Politics Ends Where Violence Begins

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In this paper I will be attempting to discuss the statement that "Politics ends where violence begins." In order to do this I will define the key concepts of this statement, namely those of violence and politics. I will then go on to examine what each of these two concepts entail and then I will attempt to bring the concepts together in a discussion of the above statement. In attempting to do this I will look at the work of Arendt as well as Weber, Heywood, Mills and various political dictionaries in order to be able to obtain a better grasp on the subject at hand.

In order to understand the statement under discussion, there must first be a definition of the two main terms with which we are dealing, namely those of politics and violence. Politics is defined by Weber as such, ""Politics" for us means striving to share power or striving to influence the distribution of power" (2002; 13-14) while violence is defined by the Oxford Concise English Dictionary as an "unlawful exercise of force" (1995; 1564).

However, as politics has been defined in terms of power we need to know precisely what the term `power' entails, thus there is a need to define what it means. A common definition used within politics is that power is "the ability of A to make B do something B would not choose to do" (Robertson, 2002; 399), also that power is the "ability to achieve a desired outcome" (Heywood, 2002; 10) or "affect the behaviour of others in some desired way" (Plano, 1982; 111). We must also draw a distinction between the two basic types of power, "power over", and, "power to do" (2004; 158). "Power over" relates to the ability to make others do what you would like, whereas, "power to" relates to the ability to achieve an outcome that w...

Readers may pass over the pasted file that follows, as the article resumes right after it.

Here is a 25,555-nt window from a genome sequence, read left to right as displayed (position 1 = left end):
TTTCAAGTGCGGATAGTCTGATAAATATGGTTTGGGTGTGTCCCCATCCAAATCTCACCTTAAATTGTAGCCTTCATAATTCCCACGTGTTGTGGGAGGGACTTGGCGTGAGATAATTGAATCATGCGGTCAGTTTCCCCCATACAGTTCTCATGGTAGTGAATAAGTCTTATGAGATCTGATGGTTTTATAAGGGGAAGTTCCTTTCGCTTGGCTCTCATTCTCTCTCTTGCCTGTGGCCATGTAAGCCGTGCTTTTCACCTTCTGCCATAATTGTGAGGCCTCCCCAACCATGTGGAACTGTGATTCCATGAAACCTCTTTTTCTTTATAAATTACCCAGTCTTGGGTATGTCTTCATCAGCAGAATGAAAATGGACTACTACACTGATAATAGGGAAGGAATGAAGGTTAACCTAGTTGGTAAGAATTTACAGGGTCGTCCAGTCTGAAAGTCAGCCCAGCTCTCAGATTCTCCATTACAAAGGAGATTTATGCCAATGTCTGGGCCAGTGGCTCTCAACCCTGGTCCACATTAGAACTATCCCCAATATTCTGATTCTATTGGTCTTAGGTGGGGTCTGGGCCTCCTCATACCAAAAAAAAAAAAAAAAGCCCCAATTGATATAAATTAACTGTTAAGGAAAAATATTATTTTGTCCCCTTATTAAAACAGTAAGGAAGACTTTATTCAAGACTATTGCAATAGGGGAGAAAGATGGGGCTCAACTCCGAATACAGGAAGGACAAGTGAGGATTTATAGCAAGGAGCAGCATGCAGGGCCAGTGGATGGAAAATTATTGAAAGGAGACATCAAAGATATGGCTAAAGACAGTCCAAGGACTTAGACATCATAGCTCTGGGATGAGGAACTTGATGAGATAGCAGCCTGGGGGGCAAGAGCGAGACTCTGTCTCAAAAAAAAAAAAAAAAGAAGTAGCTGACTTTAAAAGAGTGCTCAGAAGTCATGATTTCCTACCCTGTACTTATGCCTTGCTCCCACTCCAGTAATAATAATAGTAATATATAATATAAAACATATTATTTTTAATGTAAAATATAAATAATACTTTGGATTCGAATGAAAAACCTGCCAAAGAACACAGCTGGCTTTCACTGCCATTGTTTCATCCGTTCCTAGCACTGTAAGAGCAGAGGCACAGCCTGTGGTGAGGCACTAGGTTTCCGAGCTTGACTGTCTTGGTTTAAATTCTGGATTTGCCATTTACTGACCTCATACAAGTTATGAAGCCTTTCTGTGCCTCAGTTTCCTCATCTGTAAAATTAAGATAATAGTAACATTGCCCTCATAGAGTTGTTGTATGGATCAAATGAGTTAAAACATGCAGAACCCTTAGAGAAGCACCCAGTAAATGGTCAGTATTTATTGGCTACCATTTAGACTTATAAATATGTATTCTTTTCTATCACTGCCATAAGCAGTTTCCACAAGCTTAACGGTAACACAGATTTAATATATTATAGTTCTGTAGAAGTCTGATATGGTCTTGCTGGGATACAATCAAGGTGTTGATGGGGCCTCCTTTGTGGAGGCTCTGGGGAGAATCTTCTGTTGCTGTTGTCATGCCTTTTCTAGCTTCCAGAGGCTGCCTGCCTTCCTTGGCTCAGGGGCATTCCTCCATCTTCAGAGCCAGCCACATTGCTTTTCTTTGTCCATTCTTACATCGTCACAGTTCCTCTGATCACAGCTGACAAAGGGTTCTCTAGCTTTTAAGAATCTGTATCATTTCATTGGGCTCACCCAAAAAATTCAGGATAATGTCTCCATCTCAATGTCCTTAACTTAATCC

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(1995) Oxford Concise English Dictionary. Thompson, D. (ed). New York, Clarendon Press and Oxford. pp. 777, 1564

(2004) "Lecture 11." ISS Handbook. UKZN Faculty of Human Sciences. pp. 158

Arendt, A. (2002) "Reflections on Violence." Violence: A Reader. Besteman, C. (ed) Hampshire and New York: Palgrave MacMillan. pp. 25, 30, 31-32, 32, 34

Heywood, A. (2002) Politics. Hampshire and New York, Palgrave MacMillan. pp. 10, 210

Plano, J. C. (1982) The Dictionary of Political Analysis. Plano, J. C., Riggs, R. E., Robin, H. S. (eds). Oxford, Clio Press Ltd. pp. 111

Robertson, D. (2002) A Dictionary of Modern Politics. Boland-Crewe, T., Kelly, P., Lea, D. (eds). London, Europa Publications. pp. 399

Weber, M. (2002) "Politics as a Vocation." Violence: A Reader. Besteman, C. (ed) Hampshire and New York: Palgrave MacMillan. pp. 13, 13-14
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